Rosenzweig has looked closely at the data provided by national agencies like the Centers for Disease Control and Prevention (CDC) and seen the prevalence of financial effects on patients with cancer.

“The CDC says that the burden of illness is higher for patients with cancer than for other patients,” Rosenzweig says. “It reports that 13% of nonelderly patients with cancer spend at least 20% of their income on out-of-pocket expenses, and 50% percent of Medicare beneficiaries with cancer pay at least 10% of their income for cancer treatment and related out-of-pocket costs.”

Financial Toxicity’s Effects on Cancer Care

In fact, Rosenzweig and her colleagues saw patients struggling with the cost of copays, parking, travel expenses, and more at their own institution.

“In a survey of women with metastatic breast cancer that we conducted in our own cancer care setting, we found out that women were visiting the clinic 1.5 times and spending an average of $71.47 for each visit, including copay, parking, and traveling costs,” Rosenzweig notes. 

A total of 43.5% of Rosenzweig’s sample audience reported that they experienced moderate or extreme cancer-related distress. 

“Although cancer-related distress can be for a multitude of reasons, we found that—regardless of income—a little more than half of the patients specifically attributed their distress to costs of care,” Rosenzweig says. “That’s pretty remarkable when you realize that these patients have stage IV breast cancer. You might think the distress would be from their serious illness or toxic therapies, but it’s from financial worry. We really need to do better.”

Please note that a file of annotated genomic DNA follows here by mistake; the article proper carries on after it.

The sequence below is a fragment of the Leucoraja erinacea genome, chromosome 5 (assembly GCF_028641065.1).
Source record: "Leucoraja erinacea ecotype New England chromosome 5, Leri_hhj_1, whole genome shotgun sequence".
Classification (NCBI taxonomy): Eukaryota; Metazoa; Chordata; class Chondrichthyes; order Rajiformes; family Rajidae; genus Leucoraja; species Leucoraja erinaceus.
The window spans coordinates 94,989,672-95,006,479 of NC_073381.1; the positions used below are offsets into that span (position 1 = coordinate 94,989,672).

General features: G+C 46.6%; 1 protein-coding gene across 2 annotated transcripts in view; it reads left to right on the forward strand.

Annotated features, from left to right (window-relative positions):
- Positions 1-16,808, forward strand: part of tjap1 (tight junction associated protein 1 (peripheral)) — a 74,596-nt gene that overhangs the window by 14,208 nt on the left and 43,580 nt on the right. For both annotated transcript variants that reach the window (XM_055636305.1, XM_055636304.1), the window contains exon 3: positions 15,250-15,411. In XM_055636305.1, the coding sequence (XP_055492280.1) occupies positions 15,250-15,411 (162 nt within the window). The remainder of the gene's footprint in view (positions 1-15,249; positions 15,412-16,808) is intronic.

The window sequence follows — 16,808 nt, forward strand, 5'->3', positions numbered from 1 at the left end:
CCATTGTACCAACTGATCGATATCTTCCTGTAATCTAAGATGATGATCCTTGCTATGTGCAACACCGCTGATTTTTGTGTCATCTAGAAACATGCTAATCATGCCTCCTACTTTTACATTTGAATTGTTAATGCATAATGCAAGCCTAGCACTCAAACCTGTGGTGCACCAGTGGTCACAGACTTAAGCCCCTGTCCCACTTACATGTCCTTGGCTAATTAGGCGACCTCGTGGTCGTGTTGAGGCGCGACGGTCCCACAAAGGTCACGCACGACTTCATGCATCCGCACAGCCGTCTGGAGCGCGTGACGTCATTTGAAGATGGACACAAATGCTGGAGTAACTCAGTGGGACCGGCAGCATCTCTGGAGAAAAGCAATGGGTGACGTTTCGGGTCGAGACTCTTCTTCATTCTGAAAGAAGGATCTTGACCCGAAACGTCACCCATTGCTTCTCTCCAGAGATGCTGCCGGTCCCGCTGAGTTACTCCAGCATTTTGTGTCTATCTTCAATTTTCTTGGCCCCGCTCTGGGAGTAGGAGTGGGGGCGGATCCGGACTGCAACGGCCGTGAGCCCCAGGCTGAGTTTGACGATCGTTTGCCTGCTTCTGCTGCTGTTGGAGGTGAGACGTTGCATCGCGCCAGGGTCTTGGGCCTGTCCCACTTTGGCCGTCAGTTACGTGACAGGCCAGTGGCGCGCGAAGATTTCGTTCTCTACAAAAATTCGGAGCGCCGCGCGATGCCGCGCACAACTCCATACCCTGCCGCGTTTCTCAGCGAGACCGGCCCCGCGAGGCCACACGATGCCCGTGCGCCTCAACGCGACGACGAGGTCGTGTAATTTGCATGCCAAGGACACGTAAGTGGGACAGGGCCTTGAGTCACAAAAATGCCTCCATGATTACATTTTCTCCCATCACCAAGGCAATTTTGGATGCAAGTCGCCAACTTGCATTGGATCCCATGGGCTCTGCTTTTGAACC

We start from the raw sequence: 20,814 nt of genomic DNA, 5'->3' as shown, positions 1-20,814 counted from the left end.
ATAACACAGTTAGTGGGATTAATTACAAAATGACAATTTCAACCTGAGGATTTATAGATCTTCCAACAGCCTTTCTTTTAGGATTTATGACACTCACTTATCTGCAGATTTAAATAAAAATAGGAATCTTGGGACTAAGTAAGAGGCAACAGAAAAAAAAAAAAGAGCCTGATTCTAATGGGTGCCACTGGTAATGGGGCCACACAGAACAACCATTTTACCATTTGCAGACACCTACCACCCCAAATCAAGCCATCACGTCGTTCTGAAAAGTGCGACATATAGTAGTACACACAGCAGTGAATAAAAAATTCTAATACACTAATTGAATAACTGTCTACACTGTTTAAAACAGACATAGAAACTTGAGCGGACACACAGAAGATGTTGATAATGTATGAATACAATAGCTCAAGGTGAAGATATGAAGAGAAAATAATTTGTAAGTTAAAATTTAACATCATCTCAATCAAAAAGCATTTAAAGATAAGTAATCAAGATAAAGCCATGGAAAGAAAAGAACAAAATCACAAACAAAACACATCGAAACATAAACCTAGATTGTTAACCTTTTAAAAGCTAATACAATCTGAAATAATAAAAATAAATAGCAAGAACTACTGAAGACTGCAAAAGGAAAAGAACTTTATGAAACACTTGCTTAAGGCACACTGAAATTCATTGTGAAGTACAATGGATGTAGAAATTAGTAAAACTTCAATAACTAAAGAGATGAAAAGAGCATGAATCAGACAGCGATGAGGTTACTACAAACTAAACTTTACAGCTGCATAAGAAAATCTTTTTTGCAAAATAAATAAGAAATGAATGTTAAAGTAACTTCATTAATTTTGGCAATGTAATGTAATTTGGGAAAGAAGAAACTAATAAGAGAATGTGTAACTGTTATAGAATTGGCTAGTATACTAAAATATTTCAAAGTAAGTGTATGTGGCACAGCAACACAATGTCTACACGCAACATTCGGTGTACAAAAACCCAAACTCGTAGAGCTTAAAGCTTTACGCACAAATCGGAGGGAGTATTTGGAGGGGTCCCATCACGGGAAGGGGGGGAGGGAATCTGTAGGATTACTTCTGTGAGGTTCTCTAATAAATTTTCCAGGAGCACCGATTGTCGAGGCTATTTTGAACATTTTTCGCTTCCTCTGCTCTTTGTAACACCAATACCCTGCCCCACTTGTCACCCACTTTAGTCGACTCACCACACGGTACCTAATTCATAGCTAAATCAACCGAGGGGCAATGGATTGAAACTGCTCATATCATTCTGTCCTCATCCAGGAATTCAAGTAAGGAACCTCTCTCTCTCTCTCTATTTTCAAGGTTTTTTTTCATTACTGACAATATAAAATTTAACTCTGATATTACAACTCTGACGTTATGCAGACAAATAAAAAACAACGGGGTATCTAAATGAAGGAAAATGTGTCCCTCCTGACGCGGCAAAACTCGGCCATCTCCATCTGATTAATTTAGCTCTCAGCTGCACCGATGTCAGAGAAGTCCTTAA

Koutlas adds that in many cases, patients take it on themselves to remedy the situation—often with unintended consequences.

“There are costly oral medications with high copays and out-of-pocket expenses. In those cases, patients may decrease compliance. They may take fewer pills per day than recommended so the prescription lasts longer. They may even stop therapy early or refuse to continue therapies because of high costs,” Koutlas says. “Patients will often say, ‘I don’t want to put my family in a place where, if I die, there’s this huge amount of debt.’ Financial distress often leads to anxiety, worry, and depression with increased symptoms. It doesn’t just decrease quality of life, it potentially decreases survival.”

Judy Koutlas, RN, MS, OCN®
Judy Koutlas, RN, MS, OCN®

 Helping Patients Ease the Financial Burden

Having financial discussions with patients is never easy. Yet, oncology nurses are in a unique position that allows them to recognize a patient’s daily experience. Building discussions from there can go a long way to advocating for change and easing the financial burden.